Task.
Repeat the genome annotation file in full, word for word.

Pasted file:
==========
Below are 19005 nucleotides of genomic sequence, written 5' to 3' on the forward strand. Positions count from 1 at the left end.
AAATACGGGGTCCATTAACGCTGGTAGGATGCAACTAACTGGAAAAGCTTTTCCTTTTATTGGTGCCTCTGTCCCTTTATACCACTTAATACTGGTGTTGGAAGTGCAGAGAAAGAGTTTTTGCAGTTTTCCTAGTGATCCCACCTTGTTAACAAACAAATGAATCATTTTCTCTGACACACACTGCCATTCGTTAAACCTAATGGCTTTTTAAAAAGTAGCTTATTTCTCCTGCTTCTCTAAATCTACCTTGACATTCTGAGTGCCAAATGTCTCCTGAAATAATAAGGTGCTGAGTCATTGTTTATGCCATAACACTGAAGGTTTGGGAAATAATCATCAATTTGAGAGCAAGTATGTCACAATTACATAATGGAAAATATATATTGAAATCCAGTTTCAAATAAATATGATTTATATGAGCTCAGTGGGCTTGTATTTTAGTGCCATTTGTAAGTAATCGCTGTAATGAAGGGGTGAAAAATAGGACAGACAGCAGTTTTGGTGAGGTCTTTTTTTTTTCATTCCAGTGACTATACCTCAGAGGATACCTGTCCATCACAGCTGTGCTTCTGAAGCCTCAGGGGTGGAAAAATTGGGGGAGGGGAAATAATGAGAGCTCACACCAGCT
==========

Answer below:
Below are 19005 nucleotides of genomic sequence, written 5' to 3' on the forward strand. Positions count from 1 at the left end.
AAATACGGGGTCCATTAACGCTGGTAGGATGCAACTAACTGGAAAAGCTTTTCCTTTTATTGGTGCCTCTGTCCCTTTATACCACTTAATACTGGTGTTGGAAGTGCAGAGAAAGAGTTTTTGCAGTTTTCCTAGTGATCCCACCTTGTTAACAAACAAATGAATCATTTTCTCTGACACACACTGCCATTCGTTAAACCTAATGGCTTTTTAAAAAGTAGCTTATTTCTCCTGCTTCTCTAAATCTACCTTGACATTCTGAGTGCCAAATGTCTCCTGAAATAATAAGGTGCTGAGTCATTGTTTATGCCATAACACTGAAGGTTTGGGAAATAATCATCAATTTGAGAGCAAGTATGTCACAATTACATAATGGAAAATATATATTGAAATCCAGTTTCAAATAAATATGATTTATATGAGCTCAGTGGGCTTGTATTTTAGTGCCATTTGTAAGTAATCGCTGTAATGAAGGGGTGAAAAATAGGACAGACAGCAGTTTTGGTGAGGTCTTTTTTTTTTCATTCCAGTGACTATACCTCAGAGGATACCTGTCCATCACAGCTGTGCTTCTGAAGCCTCAGGGGTGGAAAAATTGGGGGAGGGGAAATAATGAGAGCTCACACCAGCT